Growing up, my favorite cake was the carrot kind.

This had something to do with having a late March birthday (which occasionally fell on Easter) and something to do with an affinity toward vegetables and something to do with a love love love of cream cheese.

I hardly ever eat cream cheese anymore. Maybe on a bagel once every few months. Perhaps in the rare cheesecake or in frosting form. But in high school, oh my goodness, it’s a wonder I didn’t weigh a ton because I put cream cheese on EVERYTHING. And by everything I mean all manner of unhealthy snacks including tortilla chips with salsa, inside out oreos, and other cheeses. It’s kind of gross to recount, although it was amazing at the time.

Apparently, I was not the only one to live and die by a blue cardboard package. Once in Germany I had a very amusing conversation with an Italian girl whose mother made the best dessert with blackberries and feel-a-del-fee-a.

In Paris, too, they have Philadelphia, and that is indeed what I used here.

While cream cheese enjoys a favorable international reputation, carrot cake with cream cheese frosting is decidedly Anglo-Saxon. It is supposed to contain baking soda (which is available from the pharmacy–I substituted baking powder), some sort of flavorless oil (once made carrot cake with sunflower seed oil, also in Germany, and it came out tasting a bit too much like that), and powdered sugar. I’ll attribute the lack of powdered sugar to the difficult frosting experience.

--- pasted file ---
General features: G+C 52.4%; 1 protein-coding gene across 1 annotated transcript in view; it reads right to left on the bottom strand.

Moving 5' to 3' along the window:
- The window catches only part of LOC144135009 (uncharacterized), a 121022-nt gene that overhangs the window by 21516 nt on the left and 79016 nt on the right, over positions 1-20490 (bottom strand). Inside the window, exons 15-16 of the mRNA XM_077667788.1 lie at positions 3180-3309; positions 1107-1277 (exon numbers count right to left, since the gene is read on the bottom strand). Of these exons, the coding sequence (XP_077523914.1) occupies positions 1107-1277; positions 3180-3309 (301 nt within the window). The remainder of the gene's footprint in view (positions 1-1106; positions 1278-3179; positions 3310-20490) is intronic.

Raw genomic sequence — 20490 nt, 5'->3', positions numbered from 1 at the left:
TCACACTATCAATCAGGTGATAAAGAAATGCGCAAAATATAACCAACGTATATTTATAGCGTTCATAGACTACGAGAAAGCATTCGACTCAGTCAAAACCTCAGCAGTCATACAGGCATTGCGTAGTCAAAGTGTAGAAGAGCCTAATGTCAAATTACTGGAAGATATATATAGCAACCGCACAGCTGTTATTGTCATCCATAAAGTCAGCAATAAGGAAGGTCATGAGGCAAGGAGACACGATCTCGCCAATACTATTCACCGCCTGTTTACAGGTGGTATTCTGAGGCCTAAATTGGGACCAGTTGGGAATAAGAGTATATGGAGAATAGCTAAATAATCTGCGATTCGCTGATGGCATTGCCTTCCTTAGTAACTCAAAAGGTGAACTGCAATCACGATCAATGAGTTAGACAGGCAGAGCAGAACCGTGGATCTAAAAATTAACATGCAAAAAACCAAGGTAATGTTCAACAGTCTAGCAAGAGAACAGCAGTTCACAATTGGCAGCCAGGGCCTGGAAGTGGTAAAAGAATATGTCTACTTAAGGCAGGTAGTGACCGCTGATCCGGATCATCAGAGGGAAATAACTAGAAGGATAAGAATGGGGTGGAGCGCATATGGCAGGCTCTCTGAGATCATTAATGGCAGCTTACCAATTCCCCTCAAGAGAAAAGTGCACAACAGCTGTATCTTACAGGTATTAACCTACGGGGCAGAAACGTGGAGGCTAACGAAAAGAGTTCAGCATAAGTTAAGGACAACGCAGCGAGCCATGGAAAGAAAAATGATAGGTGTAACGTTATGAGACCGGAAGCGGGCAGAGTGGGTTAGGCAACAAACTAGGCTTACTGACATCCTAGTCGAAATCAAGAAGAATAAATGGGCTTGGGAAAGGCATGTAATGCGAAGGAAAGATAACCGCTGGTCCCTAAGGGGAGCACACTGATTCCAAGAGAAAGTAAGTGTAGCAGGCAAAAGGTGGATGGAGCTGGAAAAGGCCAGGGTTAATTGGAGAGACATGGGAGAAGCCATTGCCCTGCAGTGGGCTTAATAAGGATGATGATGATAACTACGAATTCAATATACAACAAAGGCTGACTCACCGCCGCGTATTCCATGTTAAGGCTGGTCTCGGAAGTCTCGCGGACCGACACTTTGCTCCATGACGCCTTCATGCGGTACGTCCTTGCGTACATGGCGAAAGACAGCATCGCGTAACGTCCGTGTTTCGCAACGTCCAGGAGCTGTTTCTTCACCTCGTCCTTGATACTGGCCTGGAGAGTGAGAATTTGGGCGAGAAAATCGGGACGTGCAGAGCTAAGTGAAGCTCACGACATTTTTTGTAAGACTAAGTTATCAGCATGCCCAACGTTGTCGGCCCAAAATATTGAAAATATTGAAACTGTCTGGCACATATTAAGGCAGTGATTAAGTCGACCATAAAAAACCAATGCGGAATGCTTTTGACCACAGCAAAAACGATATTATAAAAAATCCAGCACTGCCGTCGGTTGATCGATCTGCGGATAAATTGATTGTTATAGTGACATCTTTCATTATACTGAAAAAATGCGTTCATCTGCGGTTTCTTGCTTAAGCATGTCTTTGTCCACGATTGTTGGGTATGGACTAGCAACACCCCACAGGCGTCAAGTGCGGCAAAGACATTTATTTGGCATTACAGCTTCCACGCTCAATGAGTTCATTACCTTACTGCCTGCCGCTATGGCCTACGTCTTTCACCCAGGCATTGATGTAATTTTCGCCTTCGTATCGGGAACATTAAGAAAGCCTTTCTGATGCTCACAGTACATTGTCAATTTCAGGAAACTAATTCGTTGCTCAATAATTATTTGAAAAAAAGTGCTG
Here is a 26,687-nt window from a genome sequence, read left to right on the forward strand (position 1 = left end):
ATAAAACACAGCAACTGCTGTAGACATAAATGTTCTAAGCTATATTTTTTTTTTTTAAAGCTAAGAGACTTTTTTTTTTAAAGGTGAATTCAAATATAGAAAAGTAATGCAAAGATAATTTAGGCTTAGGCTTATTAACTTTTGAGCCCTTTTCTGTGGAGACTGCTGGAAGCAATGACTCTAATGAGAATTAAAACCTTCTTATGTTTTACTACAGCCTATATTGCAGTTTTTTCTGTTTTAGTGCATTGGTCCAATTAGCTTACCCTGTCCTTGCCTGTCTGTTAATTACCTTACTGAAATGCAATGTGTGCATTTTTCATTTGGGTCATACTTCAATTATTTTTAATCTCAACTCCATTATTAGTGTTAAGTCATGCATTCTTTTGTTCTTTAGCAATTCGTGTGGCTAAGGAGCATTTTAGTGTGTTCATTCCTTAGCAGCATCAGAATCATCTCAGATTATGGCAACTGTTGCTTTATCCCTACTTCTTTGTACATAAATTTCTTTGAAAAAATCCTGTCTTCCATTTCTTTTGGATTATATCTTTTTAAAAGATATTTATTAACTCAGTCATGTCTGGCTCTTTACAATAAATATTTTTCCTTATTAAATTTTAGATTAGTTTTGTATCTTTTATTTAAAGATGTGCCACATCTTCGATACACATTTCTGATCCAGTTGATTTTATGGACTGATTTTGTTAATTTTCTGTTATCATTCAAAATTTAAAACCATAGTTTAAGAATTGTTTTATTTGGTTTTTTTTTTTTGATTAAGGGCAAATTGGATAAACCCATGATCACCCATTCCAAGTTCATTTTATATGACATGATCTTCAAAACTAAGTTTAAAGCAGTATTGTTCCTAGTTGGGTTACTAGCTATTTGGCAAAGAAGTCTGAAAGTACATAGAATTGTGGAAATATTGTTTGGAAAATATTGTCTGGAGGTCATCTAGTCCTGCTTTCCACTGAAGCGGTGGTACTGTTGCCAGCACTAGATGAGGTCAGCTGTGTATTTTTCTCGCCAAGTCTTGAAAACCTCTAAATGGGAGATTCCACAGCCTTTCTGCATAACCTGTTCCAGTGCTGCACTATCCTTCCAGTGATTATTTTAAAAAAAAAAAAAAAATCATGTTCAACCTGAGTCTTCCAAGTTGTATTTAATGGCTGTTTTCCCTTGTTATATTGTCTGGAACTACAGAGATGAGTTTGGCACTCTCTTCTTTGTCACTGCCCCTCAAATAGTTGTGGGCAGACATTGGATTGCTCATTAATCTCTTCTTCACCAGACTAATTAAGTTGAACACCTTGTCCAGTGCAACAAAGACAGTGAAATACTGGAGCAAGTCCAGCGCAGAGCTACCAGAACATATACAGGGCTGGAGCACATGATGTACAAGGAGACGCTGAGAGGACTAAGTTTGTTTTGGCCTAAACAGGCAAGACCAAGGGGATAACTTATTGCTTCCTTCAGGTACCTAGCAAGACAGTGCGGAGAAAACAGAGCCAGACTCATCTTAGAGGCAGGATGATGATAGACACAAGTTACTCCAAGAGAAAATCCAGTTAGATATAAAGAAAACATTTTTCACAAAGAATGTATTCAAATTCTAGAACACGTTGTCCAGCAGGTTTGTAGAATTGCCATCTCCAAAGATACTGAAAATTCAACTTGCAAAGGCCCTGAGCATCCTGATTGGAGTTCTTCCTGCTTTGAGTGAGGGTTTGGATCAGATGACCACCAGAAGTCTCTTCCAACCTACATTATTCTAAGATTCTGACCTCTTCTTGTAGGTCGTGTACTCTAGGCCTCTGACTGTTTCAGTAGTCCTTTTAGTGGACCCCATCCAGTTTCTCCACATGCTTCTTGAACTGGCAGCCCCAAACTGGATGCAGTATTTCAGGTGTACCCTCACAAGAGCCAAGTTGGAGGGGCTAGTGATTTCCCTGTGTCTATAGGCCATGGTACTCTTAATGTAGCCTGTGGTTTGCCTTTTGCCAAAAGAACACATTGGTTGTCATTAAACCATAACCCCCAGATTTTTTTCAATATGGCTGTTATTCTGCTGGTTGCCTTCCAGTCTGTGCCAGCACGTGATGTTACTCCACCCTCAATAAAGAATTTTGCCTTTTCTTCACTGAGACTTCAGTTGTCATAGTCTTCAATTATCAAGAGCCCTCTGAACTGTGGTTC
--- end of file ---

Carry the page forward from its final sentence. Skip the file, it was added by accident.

I made this cake on the Boulevard de Beaumarchais. It would have been entirely inappropriate to not share it with him.

This post is somewhat of a compliment to my first post on croissants and Thomas Jefferson because not only did Thomas and Pierre-Augustin share the same hairdo (perhaps they went to the same guy?) and both Pierre-Augustin Caron de Beaumarchais (1732–1799), support the American and French Revolutions, and enjoy the attentions of ladies out of wedlock, but also there I was in America (continentally speaking) making French fare and here I am in France making American treats.

Very wise it was too, to invite the self-named man over for dessert and provide an opportunity to practice French.

Since I am at most an advanced beginner, I was more than happy to simply eat while C de B carried on the conversation single-handedly (the other hand held the spoon). Sincerely lost after we exchanged Bonjours, I only managed to pick out a few words here and there: opéra, guerre, argent, poison. I imagine it was quite a story.

Having moved to a different street, Beaumarchais and I no longer cross paths with much frequency. However, in my current apartment, one of the doorbells is marked “Caron” and a former spy can turn up in unexpected places.